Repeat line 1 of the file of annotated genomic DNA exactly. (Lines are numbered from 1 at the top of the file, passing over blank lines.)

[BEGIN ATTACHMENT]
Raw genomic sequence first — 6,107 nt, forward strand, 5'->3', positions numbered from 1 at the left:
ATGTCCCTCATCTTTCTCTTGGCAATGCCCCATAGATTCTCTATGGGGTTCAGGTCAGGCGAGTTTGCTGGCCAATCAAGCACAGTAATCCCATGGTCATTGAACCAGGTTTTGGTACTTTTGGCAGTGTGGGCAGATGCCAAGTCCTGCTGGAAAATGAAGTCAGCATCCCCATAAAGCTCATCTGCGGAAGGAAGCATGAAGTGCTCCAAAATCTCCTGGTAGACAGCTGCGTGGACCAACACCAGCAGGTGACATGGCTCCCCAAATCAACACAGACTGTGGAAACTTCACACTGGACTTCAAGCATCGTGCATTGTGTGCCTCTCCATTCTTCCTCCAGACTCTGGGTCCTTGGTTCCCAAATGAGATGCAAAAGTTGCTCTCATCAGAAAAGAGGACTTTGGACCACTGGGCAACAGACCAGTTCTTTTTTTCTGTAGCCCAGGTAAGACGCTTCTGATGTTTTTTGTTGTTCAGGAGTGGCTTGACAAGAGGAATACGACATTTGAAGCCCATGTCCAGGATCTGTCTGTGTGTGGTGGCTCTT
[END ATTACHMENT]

Raw genomic sequence first — 6,107 nt, forward strand, 5'->3', positions numbered from 1 at the left: